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Clockspeed : Winning Industry Control in the Age of Temporary Advantage Paperback – October 1, 1999
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From Publishers Weekly
Copyright 1998 Reed Business Information, Inc. --This text refers to an out of print or unavailable edition of this title.
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Top Customer Reviews
Some commenters have noted that examples seem anecdotal. I tend to think that Fine's approach here, in going into depth with just a few examples, is a richer basis upon which to draw conclusions. You don't necessarily need a statistically significant sample set in order to gain insights into how to conduct strategy.
I would also take issue with one reviewer's note that it is overly geared towards manufacturing, rather than services. Managing supply chains and conducting make-buy decisions are clearly the province of operations. But shouldn't consulting services develop precisely those areas of expertise in order to assist their biggest clients?
A note of disclosure: I took Fine's course on this subject while at MIT. While I wouldn't trade having been in that graduate seminar for 100 books, if you can't take the course, at least read the book! Doing so brought back the pleasure for me of being in his class.
-No Advantage is Permanent
New roles are needed to mine new opportunities. Outsourcing and downsizing with only cost-savings in mind can create critical limits in supply chains. Choosing appropriate strategic capabilities for the core toolbox is the ultimate strategic core competency. Leaders must identify high-value-added capabilities; commodity-destined capabilities and time scales for both.
Three sub-metrics are involved in evaluating clock speed: process, product and organization. Consider obsolescence rates of all three in strategic planning.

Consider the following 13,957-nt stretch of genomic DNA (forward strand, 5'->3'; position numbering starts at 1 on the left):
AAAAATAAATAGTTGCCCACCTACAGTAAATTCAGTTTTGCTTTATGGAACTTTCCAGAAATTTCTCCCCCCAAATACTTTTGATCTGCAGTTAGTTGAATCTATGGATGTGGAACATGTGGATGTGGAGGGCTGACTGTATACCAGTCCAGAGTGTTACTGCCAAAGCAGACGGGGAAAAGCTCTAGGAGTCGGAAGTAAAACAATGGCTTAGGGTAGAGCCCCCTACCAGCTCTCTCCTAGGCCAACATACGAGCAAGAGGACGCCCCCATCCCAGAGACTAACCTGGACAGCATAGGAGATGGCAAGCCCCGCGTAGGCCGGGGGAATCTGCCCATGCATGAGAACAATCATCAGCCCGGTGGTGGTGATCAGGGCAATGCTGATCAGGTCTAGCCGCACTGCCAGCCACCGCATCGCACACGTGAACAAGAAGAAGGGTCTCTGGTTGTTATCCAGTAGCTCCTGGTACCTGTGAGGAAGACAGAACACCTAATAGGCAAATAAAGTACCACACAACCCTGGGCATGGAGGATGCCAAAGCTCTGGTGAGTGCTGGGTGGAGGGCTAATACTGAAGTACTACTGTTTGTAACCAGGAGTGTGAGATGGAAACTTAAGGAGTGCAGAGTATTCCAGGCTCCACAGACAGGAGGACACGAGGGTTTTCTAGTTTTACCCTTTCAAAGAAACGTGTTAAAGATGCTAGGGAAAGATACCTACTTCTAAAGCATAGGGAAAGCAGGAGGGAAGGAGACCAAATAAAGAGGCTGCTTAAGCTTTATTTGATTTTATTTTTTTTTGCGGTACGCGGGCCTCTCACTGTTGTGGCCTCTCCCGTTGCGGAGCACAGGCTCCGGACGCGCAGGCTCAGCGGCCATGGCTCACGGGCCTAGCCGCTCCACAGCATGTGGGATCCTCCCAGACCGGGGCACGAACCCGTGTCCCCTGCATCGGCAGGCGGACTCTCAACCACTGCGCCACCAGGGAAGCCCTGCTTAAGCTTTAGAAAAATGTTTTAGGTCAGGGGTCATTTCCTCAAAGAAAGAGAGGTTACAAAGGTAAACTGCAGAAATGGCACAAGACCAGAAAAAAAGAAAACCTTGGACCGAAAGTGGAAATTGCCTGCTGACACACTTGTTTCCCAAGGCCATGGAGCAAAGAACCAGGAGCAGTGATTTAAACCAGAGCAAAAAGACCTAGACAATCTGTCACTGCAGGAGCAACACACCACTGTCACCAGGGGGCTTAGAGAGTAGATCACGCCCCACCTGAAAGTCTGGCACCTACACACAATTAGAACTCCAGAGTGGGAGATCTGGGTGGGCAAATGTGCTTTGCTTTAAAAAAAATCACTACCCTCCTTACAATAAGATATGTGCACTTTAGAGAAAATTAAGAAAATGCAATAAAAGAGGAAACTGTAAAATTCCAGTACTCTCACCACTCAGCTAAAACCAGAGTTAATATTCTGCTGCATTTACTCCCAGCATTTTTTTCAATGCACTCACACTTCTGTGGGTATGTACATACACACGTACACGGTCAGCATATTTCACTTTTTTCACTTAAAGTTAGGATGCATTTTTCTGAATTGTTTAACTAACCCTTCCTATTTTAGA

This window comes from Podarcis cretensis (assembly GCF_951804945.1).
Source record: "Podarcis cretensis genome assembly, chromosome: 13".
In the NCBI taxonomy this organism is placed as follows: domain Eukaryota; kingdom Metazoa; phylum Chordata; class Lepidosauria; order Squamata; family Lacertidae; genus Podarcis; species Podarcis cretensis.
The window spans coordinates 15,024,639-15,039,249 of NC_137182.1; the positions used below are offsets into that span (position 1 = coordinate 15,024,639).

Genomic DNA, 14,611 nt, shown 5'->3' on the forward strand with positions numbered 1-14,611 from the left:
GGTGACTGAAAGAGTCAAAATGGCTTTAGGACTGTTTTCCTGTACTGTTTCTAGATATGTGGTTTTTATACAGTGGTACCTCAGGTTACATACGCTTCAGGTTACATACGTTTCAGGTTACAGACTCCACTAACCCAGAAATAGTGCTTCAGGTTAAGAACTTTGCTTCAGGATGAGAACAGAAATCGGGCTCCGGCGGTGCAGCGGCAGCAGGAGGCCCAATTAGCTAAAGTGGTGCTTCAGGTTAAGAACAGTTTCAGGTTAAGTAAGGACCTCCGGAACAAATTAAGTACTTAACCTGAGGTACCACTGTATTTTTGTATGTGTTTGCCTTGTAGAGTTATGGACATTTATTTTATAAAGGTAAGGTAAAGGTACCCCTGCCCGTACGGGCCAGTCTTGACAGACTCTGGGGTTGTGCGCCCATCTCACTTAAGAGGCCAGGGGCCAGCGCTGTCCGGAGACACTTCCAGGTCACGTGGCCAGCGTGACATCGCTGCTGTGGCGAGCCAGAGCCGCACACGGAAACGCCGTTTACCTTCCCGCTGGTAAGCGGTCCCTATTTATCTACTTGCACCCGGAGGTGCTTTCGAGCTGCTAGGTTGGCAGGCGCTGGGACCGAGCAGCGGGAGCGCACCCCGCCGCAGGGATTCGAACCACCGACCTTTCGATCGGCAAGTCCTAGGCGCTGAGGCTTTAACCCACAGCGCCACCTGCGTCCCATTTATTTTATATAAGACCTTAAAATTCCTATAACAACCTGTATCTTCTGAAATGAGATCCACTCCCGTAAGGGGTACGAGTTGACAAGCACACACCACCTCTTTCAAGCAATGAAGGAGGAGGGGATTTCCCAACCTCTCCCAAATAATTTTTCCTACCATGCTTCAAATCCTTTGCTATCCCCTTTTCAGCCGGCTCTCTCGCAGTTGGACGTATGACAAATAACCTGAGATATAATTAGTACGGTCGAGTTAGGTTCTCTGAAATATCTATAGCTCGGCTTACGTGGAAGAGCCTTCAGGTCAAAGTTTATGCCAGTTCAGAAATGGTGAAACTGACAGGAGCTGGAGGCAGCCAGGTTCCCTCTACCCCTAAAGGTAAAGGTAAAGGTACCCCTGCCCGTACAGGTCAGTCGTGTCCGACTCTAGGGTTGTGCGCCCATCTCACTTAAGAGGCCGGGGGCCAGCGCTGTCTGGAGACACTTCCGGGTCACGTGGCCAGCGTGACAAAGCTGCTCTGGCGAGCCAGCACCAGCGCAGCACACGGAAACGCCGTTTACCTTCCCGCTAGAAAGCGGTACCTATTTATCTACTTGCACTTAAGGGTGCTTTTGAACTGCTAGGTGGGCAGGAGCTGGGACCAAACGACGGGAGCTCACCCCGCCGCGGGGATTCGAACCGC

Since all advantage is temporary, they key is to repeatedly choose which advantages to cultivate for changing market conditions.Read more ›
Most Recent Customer Reviews
Very inspirational book about competition based on supply chains.Published 5 months ago by Matt Mayevsky
Such a well written and easy to understand book. Made understanding the SC methods simple. Easy to folows diagrams and examples.Published on January 1, 2013 by Jarred Ward
Clock Speed may be one of the older books on the subject of Supply Chain Design and Supply Chain Management, but it is still probably the best book out there for someone who wants... Read morePublished on October 25, 2012 by Hawaii Living
Anyone who is in the supply chain side of any industry should read this. I've been in the semiconductor industry for more than a decade and switched to aerospace in the past year. Read morePublished on May 15, 2011 by Sophia Minerva
This book provides several frameworks for thinking through product design, development and manufacturing. Read morePublished on February 27, 2011 by Amit Jain
The book was delivered on time and in condition specified in the description. Great service!Published on October 30, 2009 by Britton Winchester